Almost five years on since the release of their self-titled debut, Irish-pop band Picture This are back with their defiant third studio album Life In Colour.
Serving as the perfect post-2020 antidote, the quartet has offered up a rousing collection of uplifting and self-reflective songs, that can arguably be labelled as their strongest output yet.
At this milestone point in their career, we talk to the boys about what it’s like to record and release an album during a pandemic, how their sound has continued to evolve and the pressures that come from being in a band.
It’s been a crazy year – how has the last twelve months been?
Yes, it certainly has been a crazy year for everybody. I guess for us, it gave us a lot of time to create which we never really had before since starting the band. Since touring in 2016 we haven’t stopped, we’ve been on the road the whole time so every song that we’ve created has been done kind of on the fly, wherever we are with a remote studio setup, hotel rooms and stuff.
So these 12 months really gave us time to spend a bit longer just on working, which had its ups and its downs, but I guess that kind of sums up the last 12 months overall, it has crazy ups and crazy downs which life does anyway but it was certainly amplified by lockdown.
Have you found lockdown a creative experience or has it been a struggle?
Like I said it’s been both. It’s been creative in that it allowed us to explore a lot of different avenues for the band, in terms of everything, be that writing, production, working with people, and a lot of other outlets, so it was definitely creative that way. Was it a struggle? Probably at times I guess, because as the writer of our songs I rely on different kinds of visual stimulation and meeting new people, being in new cities all the time to inspire me and get my creative juices flowing, so not having that was kind of tough.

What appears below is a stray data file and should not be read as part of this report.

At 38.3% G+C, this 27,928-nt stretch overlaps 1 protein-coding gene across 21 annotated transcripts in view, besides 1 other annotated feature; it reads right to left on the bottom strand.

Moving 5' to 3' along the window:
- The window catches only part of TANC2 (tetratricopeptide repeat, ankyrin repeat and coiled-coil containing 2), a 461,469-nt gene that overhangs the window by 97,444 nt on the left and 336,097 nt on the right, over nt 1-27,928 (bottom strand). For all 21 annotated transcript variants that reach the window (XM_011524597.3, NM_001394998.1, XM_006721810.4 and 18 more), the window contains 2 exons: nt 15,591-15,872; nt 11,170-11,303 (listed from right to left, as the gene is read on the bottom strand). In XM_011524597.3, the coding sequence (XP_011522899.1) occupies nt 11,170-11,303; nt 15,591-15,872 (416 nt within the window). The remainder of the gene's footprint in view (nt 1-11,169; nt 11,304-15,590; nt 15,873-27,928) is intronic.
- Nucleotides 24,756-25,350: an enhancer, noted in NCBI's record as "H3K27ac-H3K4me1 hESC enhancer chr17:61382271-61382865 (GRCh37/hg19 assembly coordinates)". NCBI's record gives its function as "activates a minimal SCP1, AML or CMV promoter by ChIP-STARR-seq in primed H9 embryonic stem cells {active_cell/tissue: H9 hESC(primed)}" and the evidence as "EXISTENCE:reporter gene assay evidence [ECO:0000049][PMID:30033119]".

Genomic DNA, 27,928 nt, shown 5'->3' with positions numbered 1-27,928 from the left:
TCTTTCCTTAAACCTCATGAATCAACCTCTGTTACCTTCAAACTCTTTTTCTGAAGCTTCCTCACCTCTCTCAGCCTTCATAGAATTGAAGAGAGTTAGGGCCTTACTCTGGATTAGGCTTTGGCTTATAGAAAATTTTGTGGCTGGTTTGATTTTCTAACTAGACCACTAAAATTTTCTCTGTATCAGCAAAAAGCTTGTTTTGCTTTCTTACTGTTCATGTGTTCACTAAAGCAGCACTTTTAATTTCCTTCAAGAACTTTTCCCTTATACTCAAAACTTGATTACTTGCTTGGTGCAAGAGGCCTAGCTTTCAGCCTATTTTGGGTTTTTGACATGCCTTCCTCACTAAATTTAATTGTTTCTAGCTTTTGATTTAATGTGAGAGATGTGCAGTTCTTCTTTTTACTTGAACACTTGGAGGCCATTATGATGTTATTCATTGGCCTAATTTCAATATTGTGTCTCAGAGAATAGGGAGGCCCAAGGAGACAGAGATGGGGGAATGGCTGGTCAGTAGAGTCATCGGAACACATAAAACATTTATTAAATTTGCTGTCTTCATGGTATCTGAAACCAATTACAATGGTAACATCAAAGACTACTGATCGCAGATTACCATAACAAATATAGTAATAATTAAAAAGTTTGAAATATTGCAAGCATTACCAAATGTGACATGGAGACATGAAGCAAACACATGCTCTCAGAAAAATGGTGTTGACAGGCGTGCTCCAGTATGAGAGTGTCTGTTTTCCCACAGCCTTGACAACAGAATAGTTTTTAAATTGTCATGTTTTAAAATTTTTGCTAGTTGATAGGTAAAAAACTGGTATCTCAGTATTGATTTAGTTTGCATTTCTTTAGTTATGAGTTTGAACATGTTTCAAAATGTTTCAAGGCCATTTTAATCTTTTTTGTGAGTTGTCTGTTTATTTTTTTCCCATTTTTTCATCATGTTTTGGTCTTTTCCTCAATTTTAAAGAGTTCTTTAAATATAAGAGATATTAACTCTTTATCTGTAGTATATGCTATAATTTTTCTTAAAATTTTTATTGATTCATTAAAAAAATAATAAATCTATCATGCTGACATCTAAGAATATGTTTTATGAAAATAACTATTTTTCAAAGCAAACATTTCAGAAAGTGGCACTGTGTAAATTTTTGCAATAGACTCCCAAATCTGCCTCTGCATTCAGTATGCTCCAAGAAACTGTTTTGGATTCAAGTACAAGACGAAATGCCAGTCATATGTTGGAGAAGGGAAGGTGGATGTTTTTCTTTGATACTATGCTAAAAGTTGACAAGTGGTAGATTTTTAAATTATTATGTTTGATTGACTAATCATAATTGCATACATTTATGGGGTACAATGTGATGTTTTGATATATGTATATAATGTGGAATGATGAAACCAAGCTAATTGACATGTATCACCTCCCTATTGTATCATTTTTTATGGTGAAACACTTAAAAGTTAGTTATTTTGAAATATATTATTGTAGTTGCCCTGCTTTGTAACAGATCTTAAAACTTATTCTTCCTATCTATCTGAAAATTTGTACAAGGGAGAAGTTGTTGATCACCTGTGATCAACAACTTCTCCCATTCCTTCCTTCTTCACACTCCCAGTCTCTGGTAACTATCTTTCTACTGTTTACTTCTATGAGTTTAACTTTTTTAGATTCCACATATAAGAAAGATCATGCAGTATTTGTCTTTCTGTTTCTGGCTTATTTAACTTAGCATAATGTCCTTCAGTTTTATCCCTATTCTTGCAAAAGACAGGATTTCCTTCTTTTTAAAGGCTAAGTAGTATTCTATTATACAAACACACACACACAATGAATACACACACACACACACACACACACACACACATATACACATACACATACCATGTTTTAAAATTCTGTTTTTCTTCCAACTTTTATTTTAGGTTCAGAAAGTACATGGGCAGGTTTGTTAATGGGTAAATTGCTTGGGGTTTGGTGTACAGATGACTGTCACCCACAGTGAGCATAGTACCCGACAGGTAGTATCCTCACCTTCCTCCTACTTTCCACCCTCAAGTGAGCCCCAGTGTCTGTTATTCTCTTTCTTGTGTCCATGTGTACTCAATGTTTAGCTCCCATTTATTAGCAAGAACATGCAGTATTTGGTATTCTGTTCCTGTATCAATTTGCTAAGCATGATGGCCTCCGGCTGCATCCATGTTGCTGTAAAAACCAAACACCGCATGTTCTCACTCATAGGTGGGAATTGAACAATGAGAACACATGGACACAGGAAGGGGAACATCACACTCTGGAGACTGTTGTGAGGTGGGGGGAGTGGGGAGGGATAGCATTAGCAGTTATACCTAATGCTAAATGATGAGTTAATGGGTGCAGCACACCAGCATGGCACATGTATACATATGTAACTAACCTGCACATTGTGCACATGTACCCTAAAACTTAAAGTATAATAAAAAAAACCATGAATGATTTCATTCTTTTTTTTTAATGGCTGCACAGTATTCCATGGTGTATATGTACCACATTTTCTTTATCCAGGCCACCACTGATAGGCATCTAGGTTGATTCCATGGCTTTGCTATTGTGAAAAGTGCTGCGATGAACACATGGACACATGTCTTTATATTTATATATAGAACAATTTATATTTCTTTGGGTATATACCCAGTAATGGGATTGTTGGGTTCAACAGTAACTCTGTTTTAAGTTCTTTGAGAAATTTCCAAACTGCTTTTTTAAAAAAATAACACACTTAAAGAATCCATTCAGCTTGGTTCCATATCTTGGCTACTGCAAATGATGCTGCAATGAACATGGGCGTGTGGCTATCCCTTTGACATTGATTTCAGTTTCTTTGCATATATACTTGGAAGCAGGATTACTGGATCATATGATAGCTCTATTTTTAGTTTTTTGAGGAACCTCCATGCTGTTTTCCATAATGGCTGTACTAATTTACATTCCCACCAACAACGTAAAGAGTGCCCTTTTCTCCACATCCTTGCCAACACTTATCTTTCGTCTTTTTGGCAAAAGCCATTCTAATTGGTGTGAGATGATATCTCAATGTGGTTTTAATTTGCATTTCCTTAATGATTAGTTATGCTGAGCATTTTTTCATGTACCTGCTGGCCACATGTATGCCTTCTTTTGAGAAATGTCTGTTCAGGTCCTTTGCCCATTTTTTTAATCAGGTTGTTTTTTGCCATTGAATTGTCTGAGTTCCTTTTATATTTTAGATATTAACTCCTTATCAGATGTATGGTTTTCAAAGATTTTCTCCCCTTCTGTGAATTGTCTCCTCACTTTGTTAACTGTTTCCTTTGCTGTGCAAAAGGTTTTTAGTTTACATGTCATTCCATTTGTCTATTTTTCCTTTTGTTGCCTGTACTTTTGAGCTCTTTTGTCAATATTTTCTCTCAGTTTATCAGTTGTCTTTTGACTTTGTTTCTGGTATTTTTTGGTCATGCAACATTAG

Congratulations on your most recent album Life On Colour. What would you say the main message of that album would be?
I think the main message is the word ‘defiance’. Because it’s definitely romantic and it’s personal, it’s everything. It’s a super uplifting album overall which was really important for us especially as we were releasing it in such a weird climate and atmosphere. We wanted it to have a really uplifting message. But I would say it’s definitely romantic, self-reflecting, loving and personal.
What or who is the inspiration behind your sound?
We listen to lots of music from all different genres, I don’t think we could pin it to one person or one genre. We love everything from country to metal and everything in-between as a band. But we are a pop band, and we’re not afraid to call ourselves a pop band – there’s a weird stigma around pop when it comes to men, especially for some reason, which we’ve never understood. We love being a pop band and we’re inspired by everybody. We’re kind of inspired by classic bands, our favourites are Oasis, Queen, Metallica, The Beatles, all the classics. I think you’ll find that in our sound in terms of we love big anthemic songs, so I guess just classic bands really. Classic acts in general.
Do you think your sound has evolved since your first LP? If so, is evolving as a band always consciously on your mind or is it something that has happened naturally?